According to Quartz, out of all papers published on climate change research, the vast majority conclude that global warming is a very real problem largely due to human activity, while only 3 percent conclude otherwise.
And while some skeptics suggest that the minority of climate-change denying papers are simply standing up for the “truth,” a review published in Theoretical and Applied Climatology journal found that attempts to replicate the findings of the papers denying climate change’s existence yielded faulty, biased outcomes.
Texas Tech University atmospheric scientist Katharine Hayhoe collaborated with fellow researchers to examine 38 papers released in peer-reviewed journals over the past 10 years that denied that human activity is causing global warming.
“Every single one of those analyses had an error—in their assumptions, methodology, or analysis—that, when corrected, brought their results into line with the scientific consensus,” she wrote in a Facebook post.
Co-author and Norwegian Meteorological Institute atmospheric scientist Rasmus Benestad used a computer program to attempt to replicate the results of each paper, but none had results that were capable of being reproduced.
According to the researchers, the papers in the 3 percent category performed three main errors. First, most had cherry-picked data points that supported their argument and ignored other important pieces of information. And, similarly, there were some that looked at data through different lenses until they found a graph that fit a curve.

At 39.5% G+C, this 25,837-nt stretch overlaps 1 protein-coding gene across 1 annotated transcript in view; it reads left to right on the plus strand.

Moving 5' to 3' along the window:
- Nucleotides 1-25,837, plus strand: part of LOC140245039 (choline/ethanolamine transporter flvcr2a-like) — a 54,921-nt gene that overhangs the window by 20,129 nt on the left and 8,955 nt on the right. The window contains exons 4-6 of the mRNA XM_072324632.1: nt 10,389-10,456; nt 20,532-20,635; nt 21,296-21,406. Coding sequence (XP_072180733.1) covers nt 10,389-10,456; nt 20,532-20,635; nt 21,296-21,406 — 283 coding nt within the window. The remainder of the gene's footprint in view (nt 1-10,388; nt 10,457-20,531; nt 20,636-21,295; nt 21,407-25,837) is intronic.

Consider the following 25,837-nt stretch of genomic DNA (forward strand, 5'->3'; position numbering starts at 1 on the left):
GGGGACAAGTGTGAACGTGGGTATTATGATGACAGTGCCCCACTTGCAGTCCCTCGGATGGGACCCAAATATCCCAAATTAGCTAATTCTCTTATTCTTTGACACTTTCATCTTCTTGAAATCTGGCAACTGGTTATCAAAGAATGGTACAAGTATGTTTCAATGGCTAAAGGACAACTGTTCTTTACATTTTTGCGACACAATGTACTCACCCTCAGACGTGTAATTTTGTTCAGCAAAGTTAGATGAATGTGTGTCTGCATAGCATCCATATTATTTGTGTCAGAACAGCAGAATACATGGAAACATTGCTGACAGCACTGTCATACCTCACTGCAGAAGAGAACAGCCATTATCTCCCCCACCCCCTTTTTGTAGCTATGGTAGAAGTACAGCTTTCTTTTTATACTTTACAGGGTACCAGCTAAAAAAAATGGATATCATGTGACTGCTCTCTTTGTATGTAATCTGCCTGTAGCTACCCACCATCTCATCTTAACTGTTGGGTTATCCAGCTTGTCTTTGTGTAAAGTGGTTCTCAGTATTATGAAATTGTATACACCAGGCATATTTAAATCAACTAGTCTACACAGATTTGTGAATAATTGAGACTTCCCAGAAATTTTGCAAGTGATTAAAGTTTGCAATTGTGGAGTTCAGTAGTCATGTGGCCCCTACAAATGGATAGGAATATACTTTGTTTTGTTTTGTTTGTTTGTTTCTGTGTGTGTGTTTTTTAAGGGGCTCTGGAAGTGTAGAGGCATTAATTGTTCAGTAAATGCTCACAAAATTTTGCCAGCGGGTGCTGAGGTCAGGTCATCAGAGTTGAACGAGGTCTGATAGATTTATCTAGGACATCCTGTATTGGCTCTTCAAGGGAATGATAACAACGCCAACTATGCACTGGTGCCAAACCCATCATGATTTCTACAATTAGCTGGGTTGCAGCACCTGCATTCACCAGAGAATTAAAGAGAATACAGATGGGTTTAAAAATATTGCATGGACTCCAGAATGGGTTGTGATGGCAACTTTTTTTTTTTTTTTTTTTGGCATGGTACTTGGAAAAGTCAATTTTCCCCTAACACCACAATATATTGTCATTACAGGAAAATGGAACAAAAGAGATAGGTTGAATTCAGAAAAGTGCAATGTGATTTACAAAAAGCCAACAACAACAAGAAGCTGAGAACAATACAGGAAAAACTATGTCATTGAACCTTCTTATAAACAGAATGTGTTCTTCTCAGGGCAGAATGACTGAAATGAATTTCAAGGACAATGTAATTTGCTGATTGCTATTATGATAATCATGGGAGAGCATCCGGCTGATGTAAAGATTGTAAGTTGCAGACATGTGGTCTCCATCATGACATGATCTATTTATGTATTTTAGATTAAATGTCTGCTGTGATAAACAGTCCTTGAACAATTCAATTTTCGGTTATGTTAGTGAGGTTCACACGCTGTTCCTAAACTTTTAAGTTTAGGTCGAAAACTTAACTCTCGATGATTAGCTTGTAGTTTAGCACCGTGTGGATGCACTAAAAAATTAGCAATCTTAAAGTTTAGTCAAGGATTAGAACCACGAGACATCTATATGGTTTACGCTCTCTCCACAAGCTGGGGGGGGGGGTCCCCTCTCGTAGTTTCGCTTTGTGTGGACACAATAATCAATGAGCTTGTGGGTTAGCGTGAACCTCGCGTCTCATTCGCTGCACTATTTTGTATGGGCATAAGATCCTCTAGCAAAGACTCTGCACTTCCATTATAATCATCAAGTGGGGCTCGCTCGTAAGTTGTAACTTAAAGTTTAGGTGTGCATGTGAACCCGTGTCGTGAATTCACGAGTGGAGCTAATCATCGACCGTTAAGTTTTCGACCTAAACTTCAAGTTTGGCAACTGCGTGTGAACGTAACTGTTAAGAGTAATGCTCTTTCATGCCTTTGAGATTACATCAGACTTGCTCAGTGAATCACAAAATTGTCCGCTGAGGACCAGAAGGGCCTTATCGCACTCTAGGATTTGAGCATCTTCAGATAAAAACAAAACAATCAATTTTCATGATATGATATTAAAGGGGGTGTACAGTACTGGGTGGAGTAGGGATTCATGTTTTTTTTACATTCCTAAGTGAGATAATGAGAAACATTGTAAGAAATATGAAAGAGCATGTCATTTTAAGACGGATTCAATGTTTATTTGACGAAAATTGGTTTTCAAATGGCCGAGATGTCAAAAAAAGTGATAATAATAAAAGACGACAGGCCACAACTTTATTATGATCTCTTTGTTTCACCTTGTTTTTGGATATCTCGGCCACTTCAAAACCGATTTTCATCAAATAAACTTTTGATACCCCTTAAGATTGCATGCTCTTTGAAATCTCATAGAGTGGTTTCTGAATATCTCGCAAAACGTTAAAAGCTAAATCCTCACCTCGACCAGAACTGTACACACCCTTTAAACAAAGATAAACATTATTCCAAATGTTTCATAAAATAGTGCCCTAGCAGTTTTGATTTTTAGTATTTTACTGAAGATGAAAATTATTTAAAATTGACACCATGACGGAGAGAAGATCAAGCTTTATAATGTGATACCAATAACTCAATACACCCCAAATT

And, lastly, the authors wrote, some researchers decided to simply ignore physics completely. “In many cases, shortcomings are due to insufficient model evaluation, leading to results that are not universally valid but rather are an artifact of a particular experimental setup,” they said.
One of the researchers from the meta-analysis, Dana Nuccitelli, wrote an article for the Guardian arguing that climate-change-deniers fail to pose strong alternatives to the widely known fact that humans are largely responsible for climate change.
“There is no cohesive, consistent alternative theory to human-caused global warming,” he wrote. “Some blame global warming on the sun, others on orbital cycles of other planets, others on ocean cycles, and so on. There is a 97% expert consensus on a cohesive theory that’s overwhelmingly supported by the scientific evidence, but the 2–3% of papers that reject that consensus are all over the map, even contradicting each other.”